In this short report we propose a new computational strategy that identifies metabolic biomarker candidates according to their discriminatory ability from dependent samples, and we review and interpret them using a network-based approach. For the biomarker identification and prioritization step we apply a recently published filter algorithm, named B iomarker I dentifier (BI), which calculates a score measure for every analyte, representing the discriminatory ability in terms of the product of sensitivity and specificity, and in an analogous way for paired samples [12]. After BI prioritization we apply a new method to infer a network from the data by calculating analyte ratios, representing interactions of analyte pairs in the network. This discovery step aims at verifying metabolites selected from the first step, and reviewing identified highly discriminatory analyte pairs according to their connectivity strength within the network. This connectivity network permits scientists to review single and multiple pathway reactions, e.g., by mapping this information on biochemical network databases like KEGG [13] for identifying functional changes or abnormalities in human metabolism. Finally, we demonstrate results of this approach using targeted MS/MS profiling data for the search of metabolic signatures in physically fit persons during bicycle exercise, yielding known and partly unexpected interactions among analytes of physical activity.

Computational strategy

Step 1: Feature ranking and prioritization model

We apply the so-called BI model for selecting and prioritizing analytes into classes of weak, moderate and strong predictors, addressing both dependent and independent test hypotheses. In this work we focus in particular on metabolites changing over time for a given cohort (paired or dependent sample). The paired BI(pBI) is thus defined as [12]:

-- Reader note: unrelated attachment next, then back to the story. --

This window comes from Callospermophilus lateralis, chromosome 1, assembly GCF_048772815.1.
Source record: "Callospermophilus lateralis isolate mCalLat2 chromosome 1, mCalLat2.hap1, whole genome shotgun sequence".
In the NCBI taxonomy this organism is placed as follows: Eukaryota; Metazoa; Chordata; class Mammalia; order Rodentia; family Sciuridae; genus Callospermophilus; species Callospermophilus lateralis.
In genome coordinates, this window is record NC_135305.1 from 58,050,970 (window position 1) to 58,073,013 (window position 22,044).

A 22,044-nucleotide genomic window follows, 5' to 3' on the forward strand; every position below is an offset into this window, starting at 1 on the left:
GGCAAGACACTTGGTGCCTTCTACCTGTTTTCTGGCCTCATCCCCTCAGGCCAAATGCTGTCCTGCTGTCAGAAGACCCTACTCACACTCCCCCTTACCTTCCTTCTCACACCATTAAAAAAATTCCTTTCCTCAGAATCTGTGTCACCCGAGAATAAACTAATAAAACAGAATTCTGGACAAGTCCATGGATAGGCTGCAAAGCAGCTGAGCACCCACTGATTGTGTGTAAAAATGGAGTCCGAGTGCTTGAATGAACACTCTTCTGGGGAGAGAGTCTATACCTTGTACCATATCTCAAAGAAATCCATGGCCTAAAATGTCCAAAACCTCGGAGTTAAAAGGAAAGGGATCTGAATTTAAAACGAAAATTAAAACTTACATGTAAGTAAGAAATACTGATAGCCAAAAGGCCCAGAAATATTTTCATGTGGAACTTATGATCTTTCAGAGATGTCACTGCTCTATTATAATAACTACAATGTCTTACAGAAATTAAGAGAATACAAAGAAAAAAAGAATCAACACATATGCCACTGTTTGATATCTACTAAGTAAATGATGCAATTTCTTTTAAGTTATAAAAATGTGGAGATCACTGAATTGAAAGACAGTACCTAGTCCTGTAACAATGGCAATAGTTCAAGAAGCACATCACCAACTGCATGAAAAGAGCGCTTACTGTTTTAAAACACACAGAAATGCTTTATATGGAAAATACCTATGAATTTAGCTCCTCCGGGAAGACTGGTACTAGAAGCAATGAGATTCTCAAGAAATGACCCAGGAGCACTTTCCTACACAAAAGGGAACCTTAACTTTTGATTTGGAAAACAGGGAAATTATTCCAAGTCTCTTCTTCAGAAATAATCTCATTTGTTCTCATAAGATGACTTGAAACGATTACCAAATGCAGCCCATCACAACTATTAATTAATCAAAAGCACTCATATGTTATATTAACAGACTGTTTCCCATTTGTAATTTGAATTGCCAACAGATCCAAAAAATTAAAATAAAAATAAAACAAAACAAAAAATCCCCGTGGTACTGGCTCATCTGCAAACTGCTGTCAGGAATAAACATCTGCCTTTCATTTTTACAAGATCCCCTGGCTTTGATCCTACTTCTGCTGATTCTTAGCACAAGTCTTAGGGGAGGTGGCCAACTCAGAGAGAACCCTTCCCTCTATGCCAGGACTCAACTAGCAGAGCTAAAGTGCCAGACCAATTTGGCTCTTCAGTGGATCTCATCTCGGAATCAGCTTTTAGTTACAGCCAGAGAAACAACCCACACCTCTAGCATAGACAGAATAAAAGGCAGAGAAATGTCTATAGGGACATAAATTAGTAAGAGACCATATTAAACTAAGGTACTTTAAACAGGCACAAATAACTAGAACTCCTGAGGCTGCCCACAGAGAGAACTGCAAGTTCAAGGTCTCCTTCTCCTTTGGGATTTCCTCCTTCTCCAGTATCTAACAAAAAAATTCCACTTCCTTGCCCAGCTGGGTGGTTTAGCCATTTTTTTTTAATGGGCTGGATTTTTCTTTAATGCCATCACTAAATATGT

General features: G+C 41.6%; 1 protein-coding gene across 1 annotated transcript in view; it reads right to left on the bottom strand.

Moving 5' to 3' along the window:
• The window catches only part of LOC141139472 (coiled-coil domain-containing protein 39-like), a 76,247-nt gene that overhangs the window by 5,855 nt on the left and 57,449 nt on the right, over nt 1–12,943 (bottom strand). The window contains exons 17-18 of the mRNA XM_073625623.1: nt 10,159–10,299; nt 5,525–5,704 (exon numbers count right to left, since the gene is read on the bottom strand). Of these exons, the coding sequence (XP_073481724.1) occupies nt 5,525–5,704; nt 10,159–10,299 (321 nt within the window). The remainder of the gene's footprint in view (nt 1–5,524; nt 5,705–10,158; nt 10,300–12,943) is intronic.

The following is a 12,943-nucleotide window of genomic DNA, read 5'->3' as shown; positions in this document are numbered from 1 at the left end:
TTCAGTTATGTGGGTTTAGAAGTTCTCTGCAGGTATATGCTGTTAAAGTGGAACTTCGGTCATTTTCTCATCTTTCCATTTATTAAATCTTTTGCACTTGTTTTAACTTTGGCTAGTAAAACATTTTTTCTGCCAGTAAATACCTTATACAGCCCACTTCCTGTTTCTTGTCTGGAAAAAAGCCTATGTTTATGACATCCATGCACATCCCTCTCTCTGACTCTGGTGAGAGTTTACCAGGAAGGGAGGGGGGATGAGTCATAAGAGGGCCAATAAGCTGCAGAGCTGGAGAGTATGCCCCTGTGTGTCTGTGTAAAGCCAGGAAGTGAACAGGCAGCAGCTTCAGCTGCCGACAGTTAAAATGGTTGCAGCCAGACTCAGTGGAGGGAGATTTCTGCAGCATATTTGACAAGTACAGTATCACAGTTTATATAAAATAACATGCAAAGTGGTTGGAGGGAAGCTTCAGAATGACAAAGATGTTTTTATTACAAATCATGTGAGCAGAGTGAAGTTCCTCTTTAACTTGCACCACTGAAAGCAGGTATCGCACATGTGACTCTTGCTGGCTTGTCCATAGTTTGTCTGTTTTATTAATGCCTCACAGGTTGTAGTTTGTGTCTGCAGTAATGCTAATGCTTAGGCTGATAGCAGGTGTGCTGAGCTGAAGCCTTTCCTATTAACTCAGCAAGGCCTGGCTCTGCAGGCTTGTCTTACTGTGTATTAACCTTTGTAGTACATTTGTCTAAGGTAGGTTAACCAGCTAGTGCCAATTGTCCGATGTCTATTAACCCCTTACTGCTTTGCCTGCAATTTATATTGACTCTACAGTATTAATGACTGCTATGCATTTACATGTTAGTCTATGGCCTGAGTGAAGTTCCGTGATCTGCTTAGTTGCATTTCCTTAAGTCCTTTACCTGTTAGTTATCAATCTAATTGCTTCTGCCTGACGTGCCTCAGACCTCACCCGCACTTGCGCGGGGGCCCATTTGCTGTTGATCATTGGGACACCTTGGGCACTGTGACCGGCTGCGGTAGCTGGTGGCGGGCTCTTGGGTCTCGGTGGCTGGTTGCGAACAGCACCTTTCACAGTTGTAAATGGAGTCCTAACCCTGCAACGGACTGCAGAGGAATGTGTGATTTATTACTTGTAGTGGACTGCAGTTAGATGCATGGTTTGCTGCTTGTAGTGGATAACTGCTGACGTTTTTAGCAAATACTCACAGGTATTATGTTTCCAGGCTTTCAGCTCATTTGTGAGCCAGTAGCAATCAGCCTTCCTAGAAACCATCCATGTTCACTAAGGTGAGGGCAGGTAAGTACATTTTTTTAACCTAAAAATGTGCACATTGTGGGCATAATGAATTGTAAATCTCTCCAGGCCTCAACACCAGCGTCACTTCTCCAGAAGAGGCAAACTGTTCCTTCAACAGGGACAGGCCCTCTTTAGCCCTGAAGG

p B I = λ D A * | Δ c h a n g e C V | . sign( Δ c h a n g e ) ,
(1)
Δ c h a n g e = Δ if Δ 1 - 1 Δ else
(2)

where λ is a scaling factor, DA* is a discriminance measure defined as percent change of metabolite levels in one direction versus baseline and Δ change represents the median percent change. CV is the coefficient of variation and is set to 1 if CV > 1 by default to consider solely data distributions with smaller variance [12].

Step 2: Network inference

By definition, a network G is defined as a set of vertices V which are connected by edges E: G = (V, E) [14]. Inferring the network includes three steps: (i) calculating all ratios R between metabolites M which represent chemical interactions, where r i j = log 2 m i m j with i > j, and m M, r R. The logarithm induces symmetry of the ratios and their reciprocals, respectively. Note that by definition the metabolite concentrations must be positive (m ≥ 0); (ii) computing pBI scores s ij , s S on the logarithmic ratios R and (iii) constructing a graph G with:
G i j = 1 if s i j > τ 0 else ,
(3)